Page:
ExxonMobil CEO Rex Tillerson has garnered criticism for his close relationship with the Russian government since it was reported that he was President-Elect Donald Trump’s pick for secretary of state. But it isn’t only Tillerson’s alleged friendship with Vladimir Putin that is of concern to some Americans, but also his track record as an executive on to issues of women’s health and workplace equality has been questioned.
On income equality, ExxonMobil has provided more questions than answers, refusing to disclose pay disparities between their male and female employees. Furthermore, only three of the 13 members of its board of directors are women, also reflecting a lack of concern for gender equity in the workplace — and a lack of investment in women on the leadership track.
“Rex Tillerson is absolutely unqualified to serve as diplomat in chief. Under his watch, Tillerson has avoided ending gender discrimination in pay at the company that he ran. Like Trump, Tillerson has no interest in ensuring that men and women are paid equally, or that women are represented fairly in positions of leadership. This is not person women want — or deserve — as our representative on the world stage,” Alexandra De Luca, deputy press secretary for Emily’s List, a political organizing group specializing in supporting the election of pro-choice Democrats to all levels of government, tells Yahoo Beauty.
“We will be watching closely to see whether Rex Tillerson lifts up the freedom and equality of women across the globe if he becomes secretary of state. The reality, though, is that Donald Trump has repeatedly nominated people to his Cabinet who have worked relentlessly against the best interests of women and families. And Donald Trump himself has shown us time and time again how little respect he has for women, both in the workplace and at home,” Kaylie Hanson Long, National Communications Director for NARAL Pro-Choice America, tells Yahoo Beauty.
Hanson Long also says, “As the lead spokesperson for the United States worldwide, the secretary of state has a significant influence on policies and attitudes about women and reproductive health care. If Rex Tillerson is our next secretary of state, he must follow in the footsteps of his predecessors and take a strong stance in support of making sure women across the world, including Peace Corps volunteers and American women serving in the military, can access a full range of reproductive health care.”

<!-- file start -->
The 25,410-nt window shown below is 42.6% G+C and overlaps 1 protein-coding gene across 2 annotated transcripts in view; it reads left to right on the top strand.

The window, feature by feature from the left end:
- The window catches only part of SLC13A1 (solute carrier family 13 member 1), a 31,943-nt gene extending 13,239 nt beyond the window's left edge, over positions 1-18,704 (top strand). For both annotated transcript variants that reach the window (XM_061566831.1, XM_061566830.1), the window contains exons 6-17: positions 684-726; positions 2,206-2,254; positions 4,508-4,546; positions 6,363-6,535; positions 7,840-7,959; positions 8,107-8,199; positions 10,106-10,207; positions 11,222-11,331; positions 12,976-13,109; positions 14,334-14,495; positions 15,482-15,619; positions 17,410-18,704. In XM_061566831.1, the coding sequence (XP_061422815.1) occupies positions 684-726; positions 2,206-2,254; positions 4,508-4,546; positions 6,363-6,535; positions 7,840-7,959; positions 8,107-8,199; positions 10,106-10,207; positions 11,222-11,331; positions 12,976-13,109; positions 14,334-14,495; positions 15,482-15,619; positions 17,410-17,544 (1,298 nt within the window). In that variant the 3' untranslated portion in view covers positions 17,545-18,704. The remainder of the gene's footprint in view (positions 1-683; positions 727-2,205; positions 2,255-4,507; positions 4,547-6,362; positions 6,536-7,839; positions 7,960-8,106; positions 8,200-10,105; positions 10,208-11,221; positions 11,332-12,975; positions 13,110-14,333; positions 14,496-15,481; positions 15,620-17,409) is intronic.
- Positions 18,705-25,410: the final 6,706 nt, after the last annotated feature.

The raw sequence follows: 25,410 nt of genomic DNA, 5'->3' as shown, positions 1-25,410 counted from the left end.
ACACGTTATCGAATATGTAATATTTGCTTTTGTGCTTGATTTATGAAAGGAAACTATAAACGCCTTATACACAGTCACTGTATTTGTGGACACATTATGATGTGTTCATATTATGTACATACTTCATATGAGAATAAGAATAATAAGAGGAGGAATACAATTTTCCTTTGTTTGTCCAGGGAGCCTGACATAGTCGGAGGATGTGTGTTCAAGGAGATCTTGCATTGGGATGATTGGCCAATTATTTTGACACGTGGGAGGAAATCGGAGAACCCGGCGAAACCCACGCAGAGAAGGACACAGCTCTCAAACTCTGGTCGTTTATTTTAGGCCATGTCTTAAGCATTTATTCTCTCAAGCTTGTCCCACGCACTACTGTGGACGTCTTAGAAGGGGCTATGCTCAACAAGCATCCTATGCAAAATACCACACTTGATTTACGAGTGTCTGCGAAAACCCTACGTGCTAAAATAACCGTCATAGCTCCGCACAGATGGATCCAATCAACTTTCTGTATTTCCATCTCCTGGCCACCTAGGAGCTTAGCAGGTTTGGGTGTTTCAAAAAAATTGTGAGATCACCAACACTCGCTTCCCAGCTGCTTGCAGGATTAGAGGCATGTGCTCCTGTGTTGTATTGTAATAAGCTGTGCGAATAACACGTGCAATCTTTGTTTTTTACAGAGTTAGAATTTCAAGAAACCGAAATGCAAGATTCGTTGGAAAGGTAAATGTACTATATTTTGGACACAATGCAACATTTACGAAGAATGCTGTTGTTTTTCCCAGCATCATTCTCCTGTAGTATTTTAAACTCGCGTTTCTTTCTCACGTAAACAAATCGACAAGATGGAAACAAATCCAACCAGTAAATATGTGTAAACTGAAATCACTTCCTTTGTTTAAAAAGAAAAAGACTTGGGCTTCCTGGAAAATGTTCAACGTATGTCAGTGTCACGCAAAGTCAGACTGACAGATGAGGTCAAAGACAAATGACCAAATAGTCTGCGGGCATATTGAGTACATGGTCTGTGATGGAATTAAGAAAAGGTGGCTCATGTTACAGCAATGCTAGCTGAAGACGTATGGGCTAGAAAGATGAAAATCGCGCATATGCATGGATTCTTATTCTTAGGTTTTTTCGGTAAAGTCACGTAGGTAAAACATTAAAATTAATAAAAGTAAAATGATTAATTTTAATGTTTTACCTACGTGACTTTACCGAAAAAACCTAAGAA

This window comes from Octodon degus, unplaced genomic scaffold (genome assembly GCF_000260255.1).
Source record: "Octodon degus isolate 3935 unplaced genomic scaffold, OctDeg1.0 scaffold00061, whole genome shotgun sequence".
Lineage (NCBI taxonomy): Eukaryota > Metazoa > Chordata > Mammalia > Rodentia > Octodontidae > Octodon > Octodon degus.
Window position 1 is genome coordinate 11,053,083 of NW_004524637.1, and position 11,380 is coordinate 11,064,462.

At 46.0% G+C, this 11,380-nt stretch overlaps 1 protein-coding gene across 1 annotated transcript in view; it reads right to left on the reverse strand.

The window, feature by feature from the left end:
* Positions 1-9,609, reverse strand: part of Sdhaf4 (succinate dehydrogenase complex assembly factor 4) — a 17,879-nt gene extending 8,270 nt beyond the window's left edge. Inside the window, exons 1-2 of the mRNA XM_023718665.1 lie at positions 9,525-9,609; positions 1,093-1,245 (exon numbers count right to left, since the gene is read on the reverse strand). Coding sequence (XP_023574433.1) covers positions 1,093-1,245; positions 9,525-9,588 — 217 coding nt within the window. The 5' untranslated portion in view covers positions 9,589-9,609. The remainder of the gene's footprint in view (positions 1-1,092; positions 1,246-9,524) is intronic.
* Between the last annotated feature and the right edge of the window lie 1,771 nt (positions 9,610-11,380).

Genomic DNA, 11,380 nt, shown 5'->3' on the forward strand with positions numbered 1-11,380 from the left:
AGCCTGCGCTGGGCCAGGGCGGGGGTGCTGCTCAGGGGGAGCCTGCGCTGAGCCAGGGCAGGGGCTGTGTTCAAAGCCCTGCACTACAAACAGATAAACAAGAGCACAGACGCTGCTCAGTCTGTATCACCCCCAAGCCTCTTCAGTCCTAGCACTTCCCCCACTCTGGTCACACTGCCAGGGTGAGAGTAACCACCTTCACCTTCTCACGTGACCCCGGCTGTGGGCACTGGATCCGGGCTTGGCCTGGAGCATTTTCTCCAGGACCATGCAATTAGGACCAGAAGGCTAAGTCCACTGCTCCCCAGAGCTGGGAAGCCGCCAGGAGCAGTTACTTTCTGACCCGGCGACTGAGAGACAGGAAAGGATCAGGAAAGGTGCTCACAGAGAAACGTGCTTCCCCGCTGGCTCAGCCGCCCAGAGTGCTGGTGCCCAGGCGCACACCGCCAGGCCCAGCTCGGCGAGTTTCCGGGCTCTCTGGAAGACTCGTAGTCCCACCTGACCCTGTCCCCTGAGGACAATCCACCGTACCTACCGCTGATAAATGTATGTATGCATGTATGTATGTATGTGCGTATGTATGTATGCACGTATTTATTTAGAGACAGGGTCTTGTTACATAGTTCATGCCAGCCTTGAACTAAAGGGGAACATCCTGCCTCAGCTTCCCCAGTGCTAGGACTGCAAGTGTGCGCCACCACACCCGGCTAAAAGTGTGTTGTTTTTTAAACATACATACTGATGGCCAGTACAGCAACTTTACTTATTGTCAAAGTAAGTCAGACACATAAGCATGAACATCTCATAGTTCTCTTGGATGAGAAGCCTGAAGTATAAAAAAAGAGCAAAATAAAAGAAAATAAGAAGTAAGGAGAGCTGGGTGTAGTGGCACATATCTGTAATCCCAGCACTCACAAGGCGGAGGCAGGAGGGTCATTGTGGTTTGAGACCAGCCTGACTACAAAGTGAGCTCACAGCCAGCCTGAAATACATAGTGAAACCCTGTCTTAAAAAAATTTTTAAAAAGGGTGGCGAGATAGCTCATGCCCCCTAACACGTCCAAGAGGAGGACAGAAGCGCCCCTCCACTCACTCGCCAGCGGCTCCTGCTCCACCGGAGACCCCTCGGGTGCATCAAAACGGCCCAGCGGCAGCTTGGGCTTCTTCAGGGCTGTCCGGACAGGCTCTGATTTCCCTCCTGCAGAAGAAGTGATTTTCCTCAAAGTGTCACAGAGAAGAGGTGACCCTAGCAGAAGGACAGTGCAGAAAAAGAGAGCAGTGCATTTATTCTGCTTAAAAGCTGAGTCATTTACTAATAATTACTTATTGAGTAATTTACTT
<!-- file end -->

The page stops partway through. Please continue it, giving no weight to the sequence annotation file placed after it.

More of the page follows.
In a statement, Latanya Mapp Frett, the executive director of Planned Parenthood Global, reiterates this point, drawing attention to the “impact that the U.S. secretary of state can have in advancing gender equality and human rights worldwide. This includes expanding access to health care, like family planning, and reducing maternal mortality and unintended pregnancy. It is imperative our leaders champion human rights to continue global progress, which is why Planned Parenthood is alarmed to see the nomination of Rex Tillerson, who has an international track record of putting corporate profit over the fundamental rights of people.”
During the Obama administration, and under Obama-appointed Secretaries of State Hillary Clinton and John Kerry, the U.S. has increased investments in international family planning and reproductive health programs as well as maternal health programs after a decade of stagnation in fiscal support for such programs. Planned Parenthood notes that under the current programs and investments implemented by the Obama administration’s State Department, 27 million women and couples globally have gained access to contraceptive supplies and services. The reproductive and sexual health care provider adds that such an investment results in the aversion of 6 million unintended pregnancies — when, in turn, prevents 2.3 million abortions overseas, the majority of which occur under unsafe conditions.
According to the Kaiser Family Foundation, approximately 303,000 women die from complications during pregnancy and childbirth, almost all in developing countries — deaths that could prevented by increased access to contraception for women who do not wish to become pregnant. They estimate that 225 million women worldwide have an unmet need for modern contraception — and that U.S. involvement in the form of foreign aid dollars, something the State Department plays a critical role in overseeing, is essential to helping combat the mortal risks faced by women internationally who lack access to contraception, reproductive health care, and comprehensive maternal-fetal care.